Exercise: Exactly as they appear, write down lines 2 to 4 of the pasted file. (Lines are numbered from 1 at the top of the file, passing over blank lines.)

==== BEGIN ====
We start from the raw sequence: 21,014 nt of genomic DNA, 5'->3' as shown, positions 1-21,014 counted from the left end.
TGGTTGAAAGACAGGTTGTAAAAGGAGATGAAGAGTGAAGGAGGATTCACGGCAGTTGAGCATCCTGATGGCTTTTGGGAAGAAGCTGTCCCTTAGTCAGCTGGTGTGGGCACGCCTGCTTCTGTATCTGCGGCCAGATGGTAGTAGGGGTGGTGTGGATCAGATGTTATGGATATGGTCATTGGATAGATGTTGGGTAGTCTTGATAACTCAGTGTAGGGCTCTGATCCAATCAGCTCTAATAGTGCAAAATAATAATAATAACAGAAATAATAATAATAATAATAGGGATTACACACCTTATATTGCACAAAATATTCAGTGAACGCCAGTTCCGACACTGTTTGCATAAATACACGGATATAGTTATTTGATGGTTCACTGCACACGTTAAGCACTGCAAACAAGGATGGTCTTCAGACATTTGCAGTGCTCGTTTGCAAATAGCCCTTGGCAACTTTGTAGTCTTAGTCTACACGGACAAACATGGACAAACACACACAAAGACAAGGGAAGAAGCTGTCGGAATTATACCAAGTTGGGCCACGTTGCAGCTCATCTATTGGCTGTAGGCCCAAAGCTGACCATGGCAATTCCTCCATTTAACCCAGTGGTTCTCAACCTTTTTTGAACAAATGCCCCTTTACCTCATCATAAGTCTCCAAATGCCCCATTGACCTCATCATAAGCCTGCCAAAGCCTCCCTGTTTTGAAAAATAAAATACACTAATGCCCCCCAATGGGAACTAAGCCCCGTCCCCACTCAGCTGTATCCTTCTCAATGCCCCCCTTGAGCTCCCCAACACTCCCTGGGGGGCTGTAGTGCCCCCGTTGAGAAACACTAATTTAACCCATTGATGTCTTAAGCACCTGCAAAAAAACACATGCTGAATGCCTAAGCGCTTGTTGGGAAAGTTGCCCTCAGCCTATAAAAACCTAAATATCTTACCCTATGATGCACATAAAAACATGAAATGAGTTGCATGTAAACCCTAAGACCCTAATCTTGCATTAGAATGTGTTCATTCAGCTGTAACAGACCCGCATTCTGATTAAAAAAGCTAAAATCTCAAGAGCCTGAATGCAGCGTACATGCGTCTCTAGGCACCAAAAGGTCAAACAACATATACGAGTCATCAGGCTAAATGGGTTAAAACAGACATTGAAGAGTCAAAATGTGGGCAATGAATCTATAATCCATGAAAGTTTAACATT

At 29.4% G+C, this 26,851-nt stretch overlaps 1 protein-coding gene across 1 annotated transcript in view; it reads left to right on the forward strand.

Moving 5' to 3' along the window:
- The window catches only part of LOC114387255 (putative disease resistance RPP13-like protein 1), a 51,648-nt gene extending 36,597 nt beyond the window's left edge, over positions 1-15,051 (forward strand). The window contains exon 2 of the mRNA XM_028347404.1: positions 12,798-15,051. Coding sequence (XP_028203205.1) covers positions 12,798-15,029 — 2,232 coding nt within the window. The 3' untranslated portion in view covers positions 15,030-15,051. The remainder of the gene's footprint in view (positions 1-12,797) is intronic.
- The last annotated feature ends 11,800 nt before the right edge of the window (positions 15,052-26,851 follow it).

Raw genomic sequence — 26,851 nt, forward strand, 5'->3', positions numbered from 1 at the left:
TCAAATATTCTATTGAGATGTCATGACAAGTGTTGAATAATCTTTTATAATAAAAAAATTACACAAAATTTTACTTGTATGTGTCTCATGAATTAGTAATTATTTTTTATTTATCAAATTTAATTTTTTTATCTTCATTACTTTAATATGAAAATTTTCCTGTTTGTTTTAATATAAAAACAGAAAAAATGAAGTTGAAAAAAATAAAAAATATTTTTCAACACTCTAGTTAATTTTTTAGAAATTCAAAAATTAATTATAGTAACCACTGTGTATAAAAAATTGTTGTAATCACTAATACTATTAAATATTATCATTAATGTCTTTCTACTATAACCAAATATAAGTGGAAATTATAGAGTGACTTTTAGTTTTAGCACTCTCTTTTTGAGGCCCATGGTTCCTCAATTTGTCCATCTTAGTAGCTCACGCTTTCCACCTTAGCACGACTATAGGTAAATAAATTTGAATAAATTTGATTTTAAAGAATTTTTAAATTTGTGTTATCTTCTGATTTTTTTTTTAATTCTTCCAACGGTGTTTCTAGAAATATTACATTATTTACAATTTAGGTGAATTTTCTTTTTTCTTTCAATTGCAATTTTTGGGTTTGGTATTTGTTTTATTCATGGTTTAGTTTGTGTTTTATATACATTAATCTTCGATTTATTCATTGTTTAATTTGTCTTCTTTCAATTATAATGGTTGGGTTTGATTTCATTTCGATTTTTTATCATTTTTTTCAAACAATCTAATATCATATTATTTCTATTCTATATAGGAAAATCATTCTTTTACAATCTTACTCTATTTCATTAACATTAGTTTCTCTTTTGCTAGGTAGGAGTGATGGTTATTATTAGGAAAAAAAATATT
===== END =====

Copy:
TGGTTGAAAGACAGGTTGTAAAAGGAGATGAAGAGTGAAGGAGGATTCACGGCAGTTGAGCATCCTGATGGCTTTTGGGAAGAAGCTGTCCCTTAGTCAGCTGGTGTGGGCACGCCTGCTTCTGTATCTGCGGCCAGATGGTAGTAGGGGTGGTGTGGATCAGATGTTATGGATATGGTCATTGGATAGATGTTGGGTAGTCTTGATAACTCAGTGTAGGGCTCTGATCCAATCAGCTCTAATAGTGCAAAATAATAATAATAACAGAAATAATAATAATAATAATAGGGATTACACACCTTATATTGCACAAAATATTCAGTGAACGCCAGTTCCGACACTGTTTGCATAAATACACGGATATAGTTATTTGATGGTTCACTGCACACGTTAAGCACTGCAAACAAGGATGGTCTTCAGACATTTGCAGTGCTCGTTTGCAAATAGCCCTTGGCAACTTTGTAGTCTTAGTCTACACGGACAAACATGGACAAACACACACAAAGACAAGGGAAGAAGCTGTCGGAATTATACCAAGTTGGGCCACGTTGCAGCTCATCTATTGGCTGTAGGCCCAAAGCTGACCATGGCAATTCCTCCATTTAACCCAGTGGTTCTCAACCTTTTTTGAACAAATGCCCCTTTACCTCATCATAAGTCTCCAAATGCCCCATTGACCTCATCATAAGCCTGCCAAAGCCTCCCTGTTTTGAAAAATAAAATACACTAATGCCCCCCAATGGGAACTAAGCCCCGTCCCCACTCAGCTGTATCCTTCTCAATGCCCCCCTTGAGCTCCCCAACACTCCCTGGGGGGCTGTAGTGCCCCCGTTGAGAAACACTAATTTAACCCATTGATGTCTTAAGCACCTGCAAAAAAACACATGCTGAATGCCTAAGCGCTTGTTGGGAAAGTTGCCCTCAGCCTATAAAAACCTAAATATCTTACCCTATGATGCACATAAAAACATGAAATGAGTTGCATGTAAACCCTAAGACCCTAATCTTGCATTAGAATGTGTTCATTCAGCTGTAACAGACCCGCATTCTGATTAAAAAAGCTAAAATCTCAAGAGCCTGAATGCAGCGTACATGCGTCTCTAGGCACCAAAAGGTCAAACAACATATACGAGTCATCAGGCTAAATGGGTTAAAACAGACATTGAAGAGTCAAAATGTGGGCAATGAATCTATAATCCATGAAAGTTTAACATT

At 29.4% G+C, this 26,851-nt stretch overlaps 1 protein-coding gene across 1 annotated transcript in view; it reads left to right on the forward strand.

Moving 5' to 3' along the window: